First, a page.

A bond measure for Anderson Valley that needs a 55% majority to pass is not at all a sure thing. These days, you might not get 55% of Americans to agree on a guarantee of eternal life, let alone what amounts to a property tax of $60 per hundred thou assessed value of your homestead. The tax, I have heard people say, will fund schools for the children of people mostly without property, which has always been thus in this country and kinda UnAmerican to complain about, if you ask me. This is one of many grumbles about Measure A we've heard — that and versions of, “They operate like a private club with no real accountability down there.”

I'm voting Yes on A because I agree with the guy who said modern life is a race between education and catastrophe. Obviously, we're losing the race but the goal is a pretty good statement of the true situation. And you need a place to do it. I don’t want our schools to physically collapse and some kid gets hit on the head by a piece of toxic Louisiana-Pacific glue board. Solar panels are a good long-term idea for a school district that spends about $6500 a month to PG&E. The $15.5 million, we are assured, will be first dibbsies by local people — spent here on jobs for us.

And there will be an “independent citizens oversight committee and guaranteed annual audits” to ensure that the money is used only for voter approved improvements and repairs, and not used for salaries, administration or overhead.”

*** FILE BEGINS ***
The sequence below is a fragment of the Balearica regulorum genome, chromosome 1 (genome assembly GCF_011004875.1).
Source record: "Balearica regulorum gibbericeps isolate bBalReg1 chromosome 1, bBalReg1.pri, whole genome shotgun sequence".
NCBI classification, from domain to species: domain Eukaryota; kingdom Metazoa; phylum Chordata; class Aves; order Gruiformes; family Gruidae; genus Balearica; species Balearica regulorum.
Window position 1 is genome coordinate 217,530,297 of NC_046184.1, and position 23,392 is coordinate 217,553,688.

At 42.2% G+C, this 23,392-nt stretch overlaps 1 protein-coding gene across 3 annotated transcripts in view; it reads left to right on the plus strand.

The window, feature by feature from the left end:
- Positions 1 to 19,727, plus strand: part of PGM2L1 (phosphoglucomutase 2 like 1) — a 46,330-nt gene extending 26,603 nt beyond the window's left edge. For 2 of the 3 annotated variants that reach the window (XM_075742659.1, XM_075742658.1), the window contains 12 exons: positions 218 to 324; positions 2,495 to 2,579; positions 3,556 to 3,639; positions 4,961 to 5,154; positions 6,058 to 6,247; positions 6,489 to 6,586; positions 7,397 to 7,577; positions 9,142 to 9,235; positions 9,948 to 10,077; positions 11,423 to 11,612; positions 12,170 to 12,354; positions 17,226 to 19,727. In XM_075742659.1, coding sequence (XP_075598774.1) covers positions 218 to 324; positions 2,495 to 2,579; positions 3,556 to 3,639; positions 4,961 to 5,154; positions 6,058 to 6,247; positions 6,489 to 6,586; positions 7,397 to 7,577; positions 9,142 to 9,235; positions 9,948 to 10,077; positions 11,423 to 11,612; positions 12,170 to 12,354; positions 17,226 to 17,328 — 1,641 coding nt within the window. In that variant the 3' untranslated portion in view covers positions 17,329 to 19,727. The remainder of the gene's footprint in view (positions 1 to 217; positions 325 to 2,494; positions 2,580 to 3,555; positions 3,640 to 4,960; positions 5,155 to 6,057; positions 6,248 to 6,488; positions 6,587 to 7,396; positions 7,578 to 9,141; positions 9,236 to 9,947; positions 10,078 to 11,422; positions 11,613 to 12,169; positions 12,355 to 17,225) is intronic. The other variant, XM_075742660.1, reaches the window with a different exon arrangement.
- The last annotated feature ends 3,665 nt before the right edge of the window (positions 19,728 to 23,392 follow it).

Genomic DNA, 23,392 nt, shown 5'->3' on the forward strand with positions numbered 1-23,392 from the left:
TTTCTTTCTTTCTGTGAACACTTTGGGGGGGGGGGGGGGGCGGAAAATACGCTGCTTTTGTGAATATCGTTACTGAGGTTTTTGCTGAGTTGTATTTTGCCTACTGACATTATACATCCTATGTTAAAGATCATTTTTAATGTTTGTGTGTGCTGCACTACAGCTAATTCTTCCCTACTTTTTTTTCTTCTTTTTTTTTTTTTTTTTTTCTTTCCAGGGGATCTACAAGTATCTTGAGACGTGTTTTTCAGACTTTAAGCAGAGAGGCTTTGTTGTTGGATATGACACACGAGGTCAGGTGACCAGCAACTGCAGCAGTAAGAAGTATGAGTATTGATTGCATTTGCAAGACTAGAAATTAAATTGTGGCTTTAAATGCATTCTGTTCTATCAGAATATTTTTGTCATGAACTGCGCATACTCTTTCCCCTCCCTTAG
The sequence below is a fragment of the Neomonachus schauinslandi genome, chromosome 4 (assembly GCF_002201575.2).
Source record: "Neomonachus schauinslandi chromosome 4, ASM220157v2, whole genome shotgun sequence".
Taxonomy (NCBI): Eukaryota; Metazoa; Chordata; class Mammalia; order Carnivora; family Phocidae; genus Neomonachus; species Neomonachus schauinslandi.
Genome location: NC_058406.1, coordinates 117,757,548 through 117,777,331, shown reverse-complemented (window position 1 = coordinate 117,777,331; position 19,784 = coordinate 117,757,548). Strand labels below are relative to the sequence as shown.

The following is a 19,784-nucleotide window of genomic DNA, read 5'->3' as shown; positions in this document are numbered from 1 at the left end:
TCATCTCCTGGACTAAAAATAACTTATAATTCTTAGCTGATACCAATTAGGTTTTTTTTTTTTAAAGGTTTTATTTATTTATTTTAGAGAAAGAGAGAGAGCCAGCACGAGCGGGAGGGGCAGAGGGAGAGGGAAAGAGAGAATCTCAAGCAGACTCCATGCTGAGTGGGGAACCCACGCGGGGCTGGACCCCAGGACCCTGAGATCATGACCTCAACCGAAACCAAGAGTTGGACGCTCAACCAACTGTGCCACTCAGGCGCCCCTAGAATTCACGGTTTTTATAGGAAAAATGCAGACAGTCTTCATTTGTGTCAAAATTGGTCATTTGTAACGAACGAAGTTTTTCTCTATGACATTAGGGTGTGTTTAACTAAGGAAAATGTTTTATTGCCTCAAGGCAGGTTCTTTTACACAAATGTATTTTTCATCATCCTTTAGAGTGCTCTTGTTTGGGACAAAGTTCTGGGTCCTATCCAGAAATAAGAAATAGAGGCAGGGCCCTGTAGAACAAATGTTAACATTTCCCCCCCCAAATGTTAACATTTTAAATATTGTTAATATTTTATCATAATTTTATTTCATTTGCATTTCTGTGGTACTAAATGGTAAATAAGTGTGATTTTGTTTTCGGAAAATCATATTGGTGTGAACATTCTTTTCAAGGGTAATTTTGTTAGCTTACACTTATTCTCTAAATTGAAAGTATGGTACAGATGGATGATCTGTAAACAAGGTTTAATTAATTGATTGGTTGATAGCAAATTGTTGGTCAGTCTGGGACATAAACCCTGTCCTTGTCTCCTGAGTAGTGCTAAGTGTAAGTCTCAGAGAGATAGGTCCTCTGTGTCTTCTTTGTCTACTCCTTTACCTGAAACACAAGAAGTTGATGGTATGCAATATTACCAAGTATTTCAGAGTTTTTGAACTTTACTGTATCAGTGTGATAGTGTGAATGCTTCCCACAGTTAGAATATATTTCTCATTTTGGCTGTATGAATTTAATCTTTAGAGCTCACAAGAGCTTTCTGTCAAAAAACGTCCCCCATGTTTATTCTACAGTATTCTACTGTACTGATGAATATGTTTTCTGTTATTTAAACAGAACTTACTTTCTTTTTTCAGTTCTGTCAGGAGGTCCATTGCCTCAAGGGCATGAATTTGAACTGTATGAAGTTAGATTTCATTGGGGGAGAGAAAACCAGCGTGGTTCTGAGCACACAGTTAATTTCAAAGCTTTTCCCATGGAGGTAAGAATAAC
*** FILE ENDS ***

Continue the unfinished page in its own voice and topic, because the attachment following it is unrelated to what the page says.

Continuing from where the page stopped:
Well! Implicit in that assurance is that our school authority knows that lots of voters regard it with suspicion. An oversight board is also required by law, not that it can't be gotten around. I’d be amazed if an oversight committee wholly independent of the existing apparatus was appointed to watch the money, but I doubt Measure A will pass unless this required oversight committee is viewed by the wider community as absolutely unbeholden to the existing school combine, and I nominate the appointment of at least one Rossi; Gloria Ross; David Severn; Alicia Perez; Libby Favela; Don Pardini; Renee Lee; Nicola Miner; The Major; Kurt Schoeneman; Lisa Kuny. In other words, a preponderance of persons beyond the influence of the apparat, persons not easily bamboozled by edu-babble, persons likely to spend public money as prudently as their own. If Measure A is to pass, the school gang ought to announce its oversight committee soon, before everyone starts voting. About half of us now vote absentee, and the ballots go out May the 10th. A reputable oversight board announced in the next two weeks could be crucial to Measure A passing. If the usual stooges and nuzzlebums are appointed I won't be the only one regretting my Yes on A vote.